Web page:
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DUKE. The title given to those who are in the highest rank of nobility in England.

References in classic literature ?
said Duchess to herself-- "I really couldn't, COULDN'T eat mouse pie.
And I have taken out all the bones; because Duchess did nearly choke herself with a fish-bone last time I gave a party.
I have never known the Prince unpunctual," the Duchess murmured.
The Duchess turned away to greet a man who had paused before their couch on his way into the restaurant.
It's a curious thing, Duchess, about the game of marriage--a game, by the way, that is going out of fashion--the wives hold all the honours, and invariably lose the odd trick.
It is very kind of you, Duchess, to come and tell me all this.
I recognize him in a flash," exclaimed the duchess.
Our host is rather horrid this evening," answered the duchess, colouring.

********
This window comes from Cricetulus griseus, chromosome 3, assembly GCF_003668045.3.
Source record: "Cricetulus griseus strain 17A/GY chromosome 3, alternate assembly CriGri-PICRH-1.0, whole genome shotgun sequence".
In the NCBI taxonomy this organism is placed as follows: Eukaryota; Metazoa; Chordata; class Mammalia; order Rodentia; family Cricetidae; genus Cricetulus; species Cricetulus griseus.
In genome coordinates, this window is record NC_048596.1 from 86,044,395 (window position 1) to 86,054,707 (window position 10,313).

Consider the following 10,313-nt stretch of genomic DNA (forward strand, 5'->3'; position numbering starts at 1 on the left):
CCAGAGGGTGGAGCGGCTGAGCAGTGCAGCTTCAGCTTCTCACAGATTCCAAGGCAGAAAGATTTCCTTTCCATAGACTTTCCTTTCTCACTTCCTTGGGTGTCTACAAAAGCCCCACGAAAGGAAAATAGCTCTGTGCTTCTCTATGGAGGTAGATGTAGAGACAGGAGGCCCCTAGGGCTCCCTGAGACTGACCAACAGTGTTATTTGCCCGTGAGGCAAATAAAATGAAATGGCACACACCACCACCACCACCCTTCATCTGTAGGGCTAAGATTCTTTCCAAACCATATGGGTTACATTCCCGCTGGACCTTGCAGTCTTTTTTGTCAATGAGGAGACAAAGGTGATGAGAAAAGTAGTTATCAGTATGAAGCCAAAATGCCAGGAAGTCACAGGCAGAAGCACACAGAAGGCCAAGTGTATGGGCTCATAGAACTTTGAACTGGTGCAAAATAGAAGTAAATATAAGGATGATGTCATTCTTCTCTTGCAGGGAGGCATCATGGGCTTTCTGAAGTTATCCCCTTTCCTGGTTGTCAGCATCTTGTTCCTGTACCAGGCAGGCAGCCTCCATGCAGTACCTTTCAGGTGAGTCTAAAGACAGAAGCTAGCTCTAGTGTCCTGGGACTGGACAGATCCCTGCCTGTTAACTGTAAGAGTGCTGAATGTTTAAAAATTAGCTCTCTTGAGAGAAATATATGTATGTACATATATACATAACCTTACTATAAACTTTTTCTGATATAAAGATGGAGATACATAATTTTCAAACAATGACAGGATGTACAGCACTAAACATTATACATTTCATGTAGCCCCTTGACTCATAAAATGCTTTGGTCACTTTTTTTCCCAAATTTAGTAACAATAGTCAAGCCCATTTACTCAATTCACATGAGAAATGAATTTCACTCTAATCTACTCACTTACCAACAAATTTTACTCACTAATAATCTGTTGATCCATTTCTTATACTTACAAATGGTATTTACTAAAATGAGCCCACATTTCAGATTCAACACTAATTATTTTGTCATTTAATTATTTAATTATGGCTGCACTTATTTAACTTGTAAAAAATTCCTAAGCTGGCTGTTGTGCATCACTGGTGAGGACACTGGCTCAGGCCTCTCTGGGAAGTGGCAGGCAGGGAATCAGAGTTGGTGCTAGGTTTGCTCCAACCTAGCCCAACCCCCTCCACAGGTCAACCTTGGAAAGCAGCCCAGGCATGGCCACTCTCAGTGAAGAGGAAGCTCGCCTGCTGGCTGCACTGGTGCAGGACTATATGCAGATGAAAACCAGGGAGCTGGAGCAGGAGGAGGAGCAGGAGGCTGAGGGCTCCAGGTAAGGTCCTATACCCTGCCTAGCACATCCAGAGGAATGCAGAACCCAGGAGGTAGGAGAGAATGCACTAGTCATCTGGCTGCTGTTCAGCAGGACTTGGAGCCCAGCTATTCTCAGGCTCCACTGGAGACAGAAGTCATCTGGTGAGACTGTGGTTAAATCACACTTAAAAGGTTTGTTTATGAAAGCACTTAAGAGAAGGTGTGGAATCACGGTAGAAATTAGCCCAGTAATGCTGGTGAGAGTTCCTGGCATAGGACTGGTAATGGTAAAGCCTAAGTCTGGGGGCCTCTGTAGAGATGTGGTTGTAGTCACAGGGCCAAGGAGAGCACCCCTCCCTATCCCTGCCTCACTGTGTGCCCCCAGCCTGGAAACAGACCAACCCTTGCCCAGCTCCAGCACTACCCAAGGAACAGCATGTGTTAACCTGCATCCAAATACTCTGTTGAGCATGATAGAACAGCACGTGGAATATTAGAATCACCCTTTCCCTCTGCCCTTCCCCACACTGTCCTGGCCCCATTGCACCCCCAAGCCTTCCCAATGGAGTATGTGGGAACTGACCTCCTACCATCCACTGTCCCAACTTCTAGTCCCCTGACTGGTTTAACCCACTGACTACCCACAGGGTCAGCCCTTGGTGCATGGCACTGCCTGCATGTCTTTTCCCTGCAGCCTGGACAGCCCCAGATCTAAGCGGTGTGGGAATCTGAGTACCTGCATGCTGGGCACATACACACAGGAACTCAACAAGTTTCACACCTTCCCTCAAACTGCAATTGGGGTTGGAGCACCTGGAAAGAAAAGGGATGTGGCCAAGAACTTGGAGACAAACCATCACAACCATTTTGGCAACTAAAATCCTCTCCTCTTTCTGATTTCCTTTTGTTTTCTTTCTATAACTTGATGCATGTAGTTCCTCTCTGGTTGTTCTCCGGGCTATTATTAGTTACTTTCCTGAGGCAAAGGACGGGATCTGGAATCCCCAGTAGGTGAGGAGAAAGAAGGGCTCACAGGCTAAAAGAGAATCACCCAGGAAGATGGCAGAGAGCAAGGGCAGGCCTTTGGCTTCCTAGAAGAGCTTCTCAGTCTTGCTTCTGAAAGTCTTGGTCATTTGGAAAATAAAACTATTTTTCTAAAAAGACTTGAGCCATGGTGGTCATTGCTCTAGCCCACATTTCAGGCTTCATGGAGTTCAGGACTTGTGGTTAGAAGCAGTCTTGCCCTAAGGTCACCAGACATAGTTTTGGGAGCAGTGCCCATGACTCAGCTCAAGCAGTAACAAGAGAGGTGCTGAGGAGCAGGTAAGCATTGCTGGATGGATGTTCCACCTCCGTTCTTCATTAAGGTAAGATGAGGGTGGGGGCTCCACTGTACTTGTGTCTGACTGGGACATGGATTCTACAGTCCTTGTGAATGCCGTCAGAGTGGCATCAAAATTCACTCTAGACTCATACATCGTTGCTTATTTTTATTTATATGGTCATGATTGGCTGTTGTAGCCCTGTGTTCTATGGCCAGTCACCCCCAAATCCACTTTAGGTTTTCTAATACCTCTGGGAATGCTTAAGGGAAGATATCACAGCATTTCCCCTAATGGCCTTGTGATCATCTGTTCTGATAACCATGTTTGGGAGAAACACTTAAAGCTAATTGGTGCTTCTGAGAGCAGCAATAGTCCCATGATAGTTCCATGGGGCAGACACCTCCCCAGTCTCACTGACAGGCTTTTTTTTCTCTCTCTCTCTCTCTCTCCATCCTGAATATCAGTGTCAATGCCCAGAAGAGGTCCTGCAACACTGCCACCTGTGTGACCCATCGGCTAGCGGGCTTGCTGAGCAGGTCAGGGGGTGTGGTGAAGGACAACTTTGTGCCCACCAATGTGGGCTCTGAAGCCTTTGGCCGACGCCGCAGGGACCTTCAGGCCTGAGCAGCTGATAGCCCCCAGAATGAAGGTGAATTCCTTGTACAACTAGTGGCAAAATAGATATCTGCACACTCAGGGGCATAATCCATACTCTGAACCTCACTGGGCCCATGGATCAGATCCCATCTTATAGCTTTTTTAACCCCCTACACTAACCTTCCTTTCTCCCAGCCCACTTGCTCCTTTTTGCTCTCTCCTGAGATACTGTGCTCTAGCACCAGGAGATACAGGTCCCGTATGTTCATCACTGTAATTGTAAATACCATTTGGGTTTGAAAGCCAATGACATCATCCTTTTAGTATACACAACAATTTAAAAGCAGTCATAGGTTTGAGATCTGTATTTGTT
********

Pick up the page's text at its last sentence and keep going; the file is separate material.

The servant returned with a message to say, that, though the duchess had not the honor of knowing Monsieur de la Fere, she would receive him.
Even the Duchess sneezed occasionally; and as for the baby, it was sneezing and howling alternately without a moment's pause.
er - conditions of which you, Duchess, are aware, he showed alarm, and I had all that I could do to reassure him.
Don Quixote drew himself up briskly in his saddle, fixed himself in his stirrups, settled his visor, gave Rocinante the spur, and with an easy bearing advanced to kiss the hands of the duchess, who, having sent to summon the duke her husband, told him while Don Quixote was approaching all about the message; and as both of them had read the First Part of this history, and from it were aware of Don Quixote's crazy turn, they awaited him with the greatest delight and anxiety to make his acquaintance, meaning to fall in with his humour and agree with everything he said, and, so long as he stayed with them, to treat him as a knight-errant, with all the ceremonies usual in the books of chivalry they had read, for they themselves were very fond of them.